Often referred to as the gateway to the Bacuit Archipelago, El Nido sits between towering limestone cliffs that lead out to a spectacular hidden jewel within northern Palawan. This is once spot on the map that should be on everyone’s Philippino bucket list!
We’ve all seen the film ‘The Beach’ right? Whilst (most of us) know that Koh Phi Phi in Thailand was used as the film location, many still insist that it was actually El Nido that inspired Alex Garland to write his book.
This sleepy backpacker town of El Nido is the best place to base yourself whilst you explore the area and head out to see the Bacuit Archipelago. Hidden lagoons, secret beaches, and hundreds of islets await you. El Nido sure is one hell of a memorable place to visit.
El Nido is a government protected area and therefore all visitors entering the archipelago are required to pay the ETDF (Eco Tourism Development Fee) upon arrival. The fee costs PHP 200 / £2.80 per person and is valid for 10 days.
Most people will find themselves flying into Palawan’s main airport, Puerto Princesa, however you can choose to take a boat – but expect travel times to be looonnnng! Although not a common option, you can actually take a lovely half day boat trip to sail along the west coast up to El Nido. We looked into booking this, but unfortunately boats do not depart regularly, and they do not depart unless there are enough travellers signed up. Boo to that!
Whilst the internal flights to Puerto Princesa’s domestic airport were cheap as chips, none of the flights arrived early enough to catch the 5-hr shuttle buses that depart each morning to El Nido. This means you’ll need to travel up the following morning and most likely lose a day to travelling.
If you are short on time and have a bigger budget to spend, then consider booking with ITI Airlines (since rebranded as Air Swift) who fly directly into El Nido’s smaller Lio Airport. For us this was a no brainier to pay to extra, gain an extra full day and a half, and fly direct. The flights did cost four times the price, but this was a pretty convenient and the service was great too.
Running a few roads back from the beachfront, El Nido is a small town offering a handful of places to eat and sleep, and not much else. Sure, there were several restaurants, shops and salons, but don’t expect anything outstanding. In fact, I picked up a pretty nasty parasite that took a good 18 months to clear from my system, after eating in one of the beachfront restaurants. We realised far too late that the restaurant had it’s water tank and septic tanks side by side. Clearly hygiene clearly wasn’t a priority for them!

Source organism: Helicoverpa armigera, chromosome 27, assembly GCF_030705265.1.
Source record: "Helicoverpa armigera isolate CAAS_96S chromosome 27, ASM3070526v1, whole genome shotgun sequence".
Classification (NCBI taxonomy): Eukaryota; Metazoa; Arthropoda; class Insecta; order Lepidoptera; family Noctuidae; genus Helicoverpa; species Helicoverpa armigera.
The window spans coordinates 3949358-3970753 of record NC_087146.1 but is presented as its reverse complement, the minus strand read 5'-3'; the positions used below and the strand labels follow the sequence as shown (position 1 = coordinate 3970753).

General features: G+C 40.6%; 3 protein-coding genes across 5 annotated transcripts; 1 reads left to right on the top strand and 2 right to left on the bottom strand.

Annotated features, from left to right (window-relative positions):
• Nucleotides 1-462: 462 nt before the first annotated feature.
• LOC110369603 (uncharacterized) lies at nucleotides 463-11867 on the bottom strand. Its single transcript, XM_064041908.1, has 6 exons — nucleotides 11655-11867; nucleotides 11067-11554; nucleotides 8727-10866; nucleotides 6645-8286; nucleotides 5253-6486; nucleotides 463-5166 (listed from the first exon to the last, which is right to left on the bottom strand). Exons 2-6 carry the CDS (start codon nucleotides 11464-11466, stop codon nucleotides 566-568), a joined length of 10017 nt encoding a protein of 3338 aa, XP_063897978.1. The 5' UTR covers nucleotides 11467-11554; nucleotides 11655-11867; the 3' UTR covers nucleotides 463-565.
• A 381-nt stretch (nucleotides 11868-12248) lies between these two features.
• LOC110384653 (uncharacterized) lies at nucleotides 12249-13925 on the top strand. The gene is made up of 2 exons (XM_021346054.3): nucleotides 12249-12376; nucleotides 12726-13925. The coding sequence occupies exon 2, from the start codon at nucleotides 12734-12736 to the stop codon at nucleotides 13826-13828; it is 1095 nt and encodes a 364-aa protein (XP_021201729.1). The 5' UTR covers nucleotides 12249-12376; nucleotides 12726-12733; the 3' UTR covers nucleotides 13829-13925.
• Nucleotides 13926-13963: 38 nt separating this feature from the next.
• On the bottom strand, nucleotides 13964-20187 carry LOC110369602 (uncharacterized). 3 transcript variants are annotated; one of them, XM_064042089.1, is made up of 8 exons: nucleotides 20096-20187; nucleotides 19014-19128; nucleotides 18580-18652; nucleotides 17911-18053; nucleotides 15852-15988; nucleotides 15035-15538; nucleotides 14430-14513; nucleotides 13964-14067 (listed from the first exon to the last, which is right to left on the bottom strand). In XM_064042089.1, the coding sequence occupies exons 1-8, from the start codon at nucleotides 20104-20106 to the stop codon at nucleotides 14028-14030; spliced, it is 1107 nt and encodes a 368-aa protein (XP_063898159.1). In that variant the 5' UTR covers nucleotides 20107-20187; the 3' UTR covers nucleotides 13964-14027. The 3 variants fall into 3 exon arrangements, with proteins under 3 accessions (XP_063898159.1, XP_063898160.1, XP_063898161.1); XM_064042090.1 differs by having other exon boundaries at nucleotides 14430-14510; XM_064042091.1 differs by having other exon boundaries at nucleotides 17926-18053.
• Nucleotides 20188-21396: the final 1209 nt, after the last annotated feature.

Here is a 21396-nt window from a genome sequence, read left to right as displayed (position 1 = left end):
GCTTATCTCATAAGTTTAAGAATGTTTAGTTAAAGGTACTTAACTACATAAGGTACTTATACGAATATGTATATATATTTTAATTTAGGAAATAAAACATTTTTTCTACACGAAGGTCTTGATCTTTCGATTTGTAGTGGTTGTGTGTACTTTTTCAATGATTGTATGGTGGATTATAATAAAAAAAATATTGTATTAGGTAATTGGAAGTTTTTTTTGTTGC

Play it safe and head over to the Arts Café instead, the main hub of El Nido. The Arts Café had a restaurant, a bar, a shop, a travel desk, and the occasion live band too. There was a fantastic bakery around the corner not to be missed (I always seek out a local bakery ha!), and I vividly remember a four or five man deep line to purchase the fresh goods as the bakery opened! My favourite place to eat was Maa’s Canteen, which was so small they only had four barstools to seat guests outside.
El Nido has a decent size beach, however there was only a very small sectioned off area that was suitable for swimming. Considering the amount of boats that sit in the shallow waters pumping out a shed load of gas day after day, this will be one beach that you’ll have no problem skipping by.
It’s worth noting that we did visit 3 years ago, and so I imagine that the town has changed somewhat since we were there. We were told that the majority of the hotels and restaurants did not meet building regulations (surprise, surprise) and would all be pulled down in a matter of years. Hopefully nothing has changed too much, and the town still holds its relaxed backpackery vibe!
At the time of our visit there wasn’t a huge choice of accommodation directly in El Nido itself, other than a few cheap and basic hotels. The neighbouring Caalan Beach had a good selection of places to stay, and was accessible by a pathway at the end of El Nido Beach.
If you have the budget to blow, then look at staying at one of mega luxury resorts out on the private islands such as Miniloc, Lagen, Apulit or Pangulasian. Bookings can be made through El Nido Resorts, but be prepared to pay top dollar as rooms start from a mere £350 per night for a Garden Cottage. Remind me when I win the lottery to pay El Nido Resorts a visit 🙂
We stayed at the Marina Garden Beachfront Inn, which has since gone under new management and has been renamed as the Mary Gold Beachfront Inn. I’ve just had a google and can see they have built some lovely looking new beachfront cottages in addition to the main rooms we stayed in. Prices for the older rooms where we stayed have however almost doubled in cost since we visited – eek!
The easiest way to explore the Bacuit Archipelago, is to join one of the main daily tours that run from El Nido. We took two different day tours, both of which we booked through The Arts Café. Depending which tour you booked, they cost roughly PHP 1,400 / £20 per person, for a full day trip that included kayaking, island visits, snorkelling, and a BBQ beach lunch.
Make sure you check out where each of the tours are taking you, as you want to ensure you get to visit some of the secret beaches and hidden lagoons. The lagoons at Miniloc Island for example are only accessible at low tide by swimming through a hole in the rock, or paddling in by kayak.
El Nido isn’t just about the incredible archipelago, and there is plenty of inland activities to keep you busy too. If time permits, then try your hand at hiking, rock climbing or mountain biking too.
With so many photos taken from our day trips out in the Bacuit Archipelago, I’ve uploaded more of my own images onto another post which you can view by clicking the link below. If that post doesn’t make you dream about Palawan for the rest of the afternoon, then I don’t know what will. Hope you enjoy!